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Court of Appeals of Oregon.

LEUPOLD & STEVENS, INC., an Oregon corporation, Plaintiff-Appellant, v. CITY OF BEAVERTON, an Oregon municipal corporation, Defendant-Respondent.

C072575CV, A138294.

Decided: March 04, 2009

Before EDMONDS, Presiding Judge, and WOLLHEIM, Judge, and SERCOMBE, Judge. Charles F. Hinkle, Portland, argued the cause for appellant.   With him on the briefs were Andrew R. Gardner, and Stoel Rives LLP. William J. Scheiderich, Beaverton, argued the cause and filed the brief for respondent.

 Leupold & Stevens, Inc. (Leupold), appeals the trial court's judgment dismissing its action for declaratory judgment and injunctive relief against the City of Beaverton (the city) for lack of subject matter jurisdiction.   Leupold contends that the trial court erred in concluding that the issue in this case concerns a land use decision over which the Land Use Board of Appeals (LUBA) has exclusive jurisdiction.   We conclude that the circuit court had jurisdiction over the case.   Accordingly, we reverse and remand this case to the circuit court.

This action for declaratory judgment is one of three pending matters in this court, and each matter relates to the city's 2005 annexation of Leupold's property.   We discuss the facts in some detail to place this matter in context.

In 2005, the city, without Leupold's consent, adopted Ordinance 4350 annexing Leupold's property.   That property consists of four lots zoned for industrial use and one lot zoned for residential use.   The ordinance, which was passed by the city council on May 2, 2005, went into effect on June 30, 2006.   Leupold sought review of the city's decision, initially in the circuit court and, eventually, before LUBA. Leupold argued that, pursuant to Oregon Laws 1987, chapter 737, section 3, which is compiled as a note before ORS 222.111, the city lacked authority to annex the property.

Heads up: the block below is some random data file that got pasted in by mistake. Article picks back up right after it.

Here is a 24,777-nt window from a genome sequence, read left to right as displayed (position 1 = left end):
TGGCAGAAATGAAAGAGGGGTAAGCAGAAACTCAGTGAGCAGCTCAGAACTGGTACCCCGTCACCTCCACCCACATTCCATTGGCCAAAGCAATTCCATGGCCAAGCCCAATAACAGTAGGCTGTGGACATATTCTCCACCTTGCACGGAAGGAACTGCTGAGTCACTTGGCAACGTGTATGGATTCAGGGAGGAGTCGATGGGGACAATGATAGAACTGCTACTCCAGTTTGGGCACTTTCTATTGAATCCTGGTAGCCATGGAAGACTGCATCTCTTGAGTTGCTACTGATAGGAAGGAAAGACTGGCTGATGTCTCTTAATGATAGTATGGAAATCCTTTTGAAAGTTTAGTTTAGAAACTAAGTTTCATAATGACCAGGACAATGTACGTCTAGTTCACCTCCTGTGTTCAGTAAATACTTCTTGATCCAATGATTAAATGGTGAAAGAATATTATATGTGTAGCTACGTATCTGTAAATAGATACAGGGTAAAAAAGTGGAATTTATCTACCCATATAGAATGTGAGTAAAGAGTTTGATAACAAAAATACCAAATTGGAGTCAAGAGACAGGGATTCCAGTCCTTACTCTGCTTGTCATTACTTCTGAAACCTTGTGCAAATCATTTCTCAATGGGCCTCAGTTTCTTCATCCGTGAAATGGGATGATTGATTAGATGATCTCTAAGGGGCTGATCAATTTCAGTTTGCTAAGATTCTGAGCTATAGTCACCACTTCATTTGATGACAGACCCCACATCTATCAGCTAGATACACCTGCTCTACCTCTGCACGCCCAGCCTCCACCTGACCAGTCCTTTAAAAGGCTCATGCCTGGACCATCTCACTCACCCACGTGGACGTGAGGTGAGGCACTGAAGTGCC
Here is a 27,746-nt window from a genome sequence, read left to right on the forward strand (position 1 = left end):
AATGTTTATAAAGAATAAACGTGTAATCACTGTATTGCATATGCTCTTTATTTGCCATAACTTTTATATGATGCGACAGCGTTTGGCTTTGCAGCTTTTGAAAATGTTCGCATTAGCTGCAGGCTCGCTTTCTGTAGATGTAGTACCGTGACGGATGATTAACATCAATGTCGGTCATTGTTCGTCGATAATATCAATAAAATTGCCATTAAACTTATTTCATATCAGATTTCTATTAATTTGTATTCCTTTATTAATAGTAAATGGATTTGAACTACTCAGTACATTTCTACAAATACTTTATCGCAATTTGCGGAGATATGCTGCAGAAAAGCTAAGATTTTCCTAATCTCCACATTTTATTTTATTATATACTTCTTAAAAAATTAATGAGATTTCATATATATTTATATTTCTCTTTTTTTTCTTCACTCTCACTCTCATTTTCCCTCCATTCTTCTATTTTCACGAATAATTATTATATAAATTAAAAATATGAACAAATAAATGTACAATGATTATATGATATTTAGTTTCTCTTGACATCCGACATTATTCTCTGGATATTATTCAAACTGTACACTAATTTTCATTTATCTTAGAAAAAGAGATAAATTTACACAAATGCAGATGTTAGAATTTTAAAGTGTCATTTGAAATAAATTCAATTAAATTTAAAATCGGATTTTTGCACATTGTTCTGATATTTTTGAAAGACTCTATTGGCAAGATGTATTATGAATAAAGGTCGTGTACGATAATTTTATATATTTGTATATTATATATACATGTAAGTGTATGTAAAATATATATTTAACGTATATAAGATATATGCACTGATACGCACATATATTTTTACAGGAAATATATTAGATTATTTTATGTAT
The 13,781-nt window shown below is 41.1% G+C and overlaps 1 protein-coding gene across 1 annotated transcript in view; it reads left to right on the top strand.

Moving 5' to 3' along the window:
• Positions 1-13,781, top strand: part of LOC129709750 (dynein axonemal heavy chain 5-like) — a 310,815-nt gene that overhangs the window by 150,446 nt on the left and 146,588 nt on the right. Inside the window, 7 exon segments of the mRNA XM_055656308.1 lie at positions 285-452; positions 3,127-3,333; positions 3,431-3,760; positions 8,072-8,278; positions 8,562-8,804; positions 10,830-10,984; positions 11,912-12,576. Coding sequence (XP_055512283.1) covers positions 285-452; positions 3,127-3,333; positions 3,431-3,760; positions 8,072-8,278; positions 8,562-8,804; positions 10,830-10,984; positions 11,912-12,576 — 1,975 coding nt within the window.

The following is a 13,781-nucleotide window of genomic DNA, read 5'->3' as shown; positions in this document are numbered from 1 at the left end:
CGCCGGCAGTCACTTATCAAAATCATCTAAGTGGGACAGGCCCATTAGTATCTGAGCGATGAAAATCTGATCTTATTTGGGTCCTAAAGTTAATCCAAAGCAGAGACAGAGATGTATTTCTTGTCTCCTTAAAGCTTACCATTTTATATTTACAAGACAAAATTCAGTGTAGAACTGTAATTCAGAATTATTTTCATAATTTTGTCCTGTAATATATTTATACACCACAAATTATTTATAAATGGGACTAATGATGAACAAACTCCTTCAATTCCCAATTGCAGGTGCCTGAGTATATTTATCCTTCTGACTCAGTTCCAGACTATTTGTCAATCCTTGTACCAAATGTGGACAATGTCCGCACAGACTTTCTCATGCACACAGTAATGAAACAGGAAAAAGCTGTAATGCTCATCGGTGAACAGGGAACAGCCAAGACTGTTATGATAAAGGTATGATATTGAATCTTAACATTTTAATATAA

After the annexation was complete and shortly after the appeal was brought before LUBA, the legislature enacted what is now Oregon Laws 2005, chapter 844 (SB 887), which is also compiled as a note before ORS 222.111.   That law restricts the city's ability to annex certain industrial properties without the consent of the property owner.   At oral argument before LUBA, Leupold contended, among other things, that LUBA should find that SB 887 precluded the annexation of its property.   Because it could not conclude that SB 887 applied without finding predicate facts not present in the record before it, LUBA declined to address the issue.   LUBA also concluded that section 3 of the 1987 statute did not apply to bar the city from annexing Leupold's property.   Thus, it affirmed the annexation.  51 LUBA 65 (2006).